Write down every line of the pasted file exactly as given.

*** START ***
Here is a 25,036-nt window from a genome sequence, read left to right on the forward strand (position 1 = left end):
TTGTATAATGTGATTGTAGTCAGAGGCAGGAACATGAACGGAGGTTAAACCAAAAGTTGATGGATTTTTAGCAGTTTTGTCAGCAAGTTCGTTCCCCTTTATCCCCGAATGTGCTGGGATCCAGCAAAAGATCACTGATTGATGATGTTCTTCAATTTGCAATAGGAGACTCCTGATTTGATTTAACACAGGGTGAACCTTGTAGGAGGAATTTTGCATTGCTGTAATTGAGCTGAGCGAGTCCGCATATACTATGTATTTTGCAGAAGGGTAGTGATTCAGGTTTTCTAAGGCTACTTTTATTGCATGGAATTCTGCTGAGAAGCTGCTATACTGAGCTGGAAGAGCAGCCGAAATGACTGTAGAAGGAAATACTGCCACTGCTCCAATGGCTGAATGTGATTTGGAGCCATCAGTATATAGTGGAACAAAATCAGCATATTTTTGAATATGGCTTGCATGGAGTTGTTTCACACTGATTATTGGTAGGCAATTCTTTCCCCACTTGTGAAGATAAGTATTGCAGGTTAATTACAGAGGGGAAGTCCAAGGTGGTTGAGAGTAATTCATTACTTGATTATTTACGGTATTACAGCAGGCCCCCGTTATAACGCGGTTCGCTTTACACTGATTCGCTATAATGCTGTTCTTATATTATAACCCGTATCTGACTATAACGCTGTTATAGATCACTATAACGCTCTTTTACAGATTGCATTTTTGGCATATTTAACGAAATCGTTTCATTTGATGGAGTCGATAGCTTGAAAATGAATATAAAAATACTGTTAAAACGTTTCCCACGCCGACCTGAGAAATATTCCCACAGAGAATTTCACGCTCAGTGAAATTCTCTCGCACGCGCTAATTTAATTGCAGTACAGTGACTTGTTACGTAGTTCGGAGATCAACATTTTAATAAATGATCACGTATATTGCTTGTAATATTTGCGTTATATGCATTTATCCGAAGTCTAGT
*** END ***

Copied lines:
Here is a 25,036-nt window from a genome sequence, read left to right on the forward strand (position 1 = left end):
TTGTATAATGTGATTGTAGTCAGAGGCAGGAACATGAACGGAGGTTAAACCAAAAGTTGATGGATTTTTAGCAGTTTTGTCAGCAAGTTCGTTCCCCTTTATCCCCGAATGTGCTGGGATCCAGCAAAAGATCACTGATTGATGATGTTCTTCAATTTGCAATAGGAGACTCCTGATTTGATTTAACACAGGGTGAACCTTGTAGGAGGAATTTTGCATTGCTGTAATTGAGCTGAGCGAGTCCGCATATACTATGTATTTTGCAGAAGGGTAGTGATTCAGGTTTTCTAAGGCTACTTTTATTGCATGGAATTCTGCTGAGAAGCTGCTATACTGAGCTGGAAGAGCAGCCGAAATGACTGTAGAAGGAAATACTGCCACTGCTCCAATGGCTGAATGTGATTTGGAGCCATCAGTATATAGTGGAACAAAATCAGCATATTTTTGAATATGGCTTGCATGGAGTTGTTTCACACTGATTATTGGTAGGCAATTCTTTCCCCACTTGTGAAGATAAGTATTGCAGGTTAATTACAGAGGGGAAGTCCAAGGTGGTTGAGAGTAATTCATTACTTGATTATTTACGGTATTACAGCAGGCCCCCGTTATAACGCGGTTCGCTTTACACTGATTCGCTATAATGCTGTTCTTATATTATAACCCGTATCTGACTATAACGCTGTTATAGATCACTATAACGCTCTTTTACAGATTGCATTTTTGGCATATTTAACGAAATCGTTTCATTTGATGGAGTCGATAGCTTGAAAATGAATATAAAAATACTGTTAAAACGTTTCCCACGCCGACCTGAGAAATATTCCCACAGAGAATTTCACGCTCAGTGAAATTCTCTCGCACGCGCTAATTTAATTGCAGTACAGTGACTTGTTACGTAGTTCGGAGATCAACATTTTAATAAATGATCACGTATATTGCTTGTAATATTTGCGTTATATGCATTTATCCGAAGTCTAGT